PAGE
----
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How Mobile Apps and Devices Impact Teaching and Learning: EduMOOC 2011

Jul 22, 2011

How can mobile apps, as well as the mobile devices on which they run, change teaching and learning for the better? This question propelled this week's panel discussion within eduMOOC 2011, a Massive Open Online Course (MOOC) initiated by the Center for Online Learning, Research and Service at the University of Illinois at Springfield. Keep reading Study.com's Education Insider to learn more.

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By Jessica Balik

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Apps and Devices Expand Learning Options

Today's panelists clarified ways in which mobile devices themselves, as much as the applications that run on them, can impact education. Whether we're reading textbooks on e-readers or Tweeting about class from smartphones, mobile devices have given us more options for how, when, and from whom we learn. Granted, when learning moves outside closed classrooms and onto devices that students can carry anywhere, instructors may struggle to oversee student progress. But the advantages can outweigh the challenges, because students who use these devices potentially become more engaged. David Middleton, Assistant Vice President for Finance and Technology at Seton Hall University, explained that both mobile applications and mobile devices allow the teacher to be less a 'sage on the stage' standing at the front of a classroom, and more a 'guide on the side' of student-driven learning.

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Teachers Learning to Use Mobile Devices

Today's panelists also entertained the question of how educators can prepare for the heightened use of mobile devices in corporate, K-12 and higher education settings. For example, they considered whether mobile apps might ultimately replace familiar learning management systems (LMS). The eduMOOC panelists concluded that, although LMS would ideally evolve at the pace of technology rather than that of academia, mobile apps are less likely to replace these systems than they are to replace the browsers through which we interact with them. The small sizes of mobile devices make them impractical for long-term use; furthermore, certain institutional needs, such as links between course records and the confidential administrative records of students, will probably ensure the continued existence of LMS.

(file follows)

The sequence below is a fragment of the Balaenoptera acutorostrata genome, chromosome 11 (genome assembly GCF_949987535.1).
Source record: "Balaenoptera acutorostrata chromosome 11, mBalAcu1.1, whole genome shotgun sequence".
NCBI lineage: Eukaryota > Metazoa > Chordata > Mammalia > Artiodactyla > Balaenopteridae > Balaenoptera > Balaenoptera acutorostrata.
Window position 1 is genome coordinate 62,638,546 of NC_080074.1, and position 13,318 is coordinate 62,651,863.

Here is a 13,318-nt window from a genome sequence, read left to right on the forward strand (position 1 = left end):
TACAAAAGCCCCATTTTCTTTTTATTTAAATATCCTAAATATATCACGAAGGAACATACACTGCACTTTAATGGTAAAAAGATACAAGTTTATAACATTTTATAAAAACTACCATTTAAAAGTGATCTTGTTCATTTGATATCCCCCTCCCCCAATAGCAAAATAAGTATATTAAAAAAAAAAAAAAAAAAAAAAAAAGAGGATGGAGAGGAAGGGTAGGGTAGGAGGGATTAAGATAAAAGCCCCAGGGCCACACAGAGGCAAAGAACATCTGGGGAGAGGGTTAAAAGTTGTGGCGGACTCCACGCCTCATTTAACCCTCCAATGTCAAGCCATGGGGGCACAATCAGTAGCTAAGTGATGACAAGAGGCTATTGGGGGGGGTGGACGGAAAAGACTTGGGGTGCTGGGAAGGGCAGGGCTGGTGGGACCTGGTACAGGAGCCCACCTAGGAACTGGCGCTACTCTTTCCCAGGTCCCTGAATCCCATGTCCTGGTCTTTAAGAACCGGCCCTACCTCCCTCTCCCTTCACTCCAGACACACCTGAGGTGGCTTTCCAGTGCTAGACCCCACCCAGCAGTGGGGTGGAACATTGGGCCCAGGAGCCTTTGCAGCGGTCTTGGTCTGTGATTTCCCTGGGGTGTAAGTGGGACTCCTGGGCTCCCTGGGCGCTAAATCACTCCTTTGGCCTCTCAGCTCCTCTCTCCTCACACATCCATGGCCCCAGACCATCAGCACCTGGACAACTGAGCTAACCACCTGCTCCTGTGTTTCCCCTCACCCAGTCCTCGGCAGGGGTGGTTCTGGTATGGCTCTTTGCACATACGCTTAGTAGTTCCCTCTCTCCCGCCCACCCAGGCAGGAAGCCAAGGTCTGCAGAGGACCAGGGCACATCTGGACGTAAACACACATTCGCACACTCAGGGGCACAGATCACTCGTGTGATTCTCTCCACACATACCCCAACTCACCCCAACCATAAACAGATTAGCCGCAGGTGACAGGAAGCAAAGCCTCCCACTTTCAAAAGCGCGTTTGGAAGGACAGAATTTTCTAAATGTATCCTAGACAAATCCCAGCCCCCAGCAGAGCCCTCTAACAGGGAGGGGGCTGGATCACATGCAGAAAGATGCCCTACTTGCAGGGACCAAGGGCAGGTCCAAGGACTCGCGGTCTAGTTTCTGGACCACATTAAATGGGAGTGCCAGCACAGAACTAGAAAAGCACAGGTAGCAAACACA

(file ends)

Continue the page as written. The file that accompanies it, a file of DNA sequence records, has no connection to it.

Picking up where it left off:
Middleton emphasized that educators should focus less on preparing to use any particular piece of technology than on adjusting to the more personalized learning these technologies all encourage. To that end, today's panelists suggested that instructors allow students to decide for themselves which apps, devices and technologies to adopt. Additionally, since implementing novelty of any sort requires willingness to make mistakes, the panelists affirmed the importance of allowing failure to be an option when trying to use new technologies for the benefit of teaching and learning.

Next week's eduMOOC panel will consider the existence of a higher education 'bubble,' and whether online education can prevent it from bursting. Check back next week for a full report from Study.com's Education Insider.

Interested in mLearning? See our recommendations for the top five educational apps.

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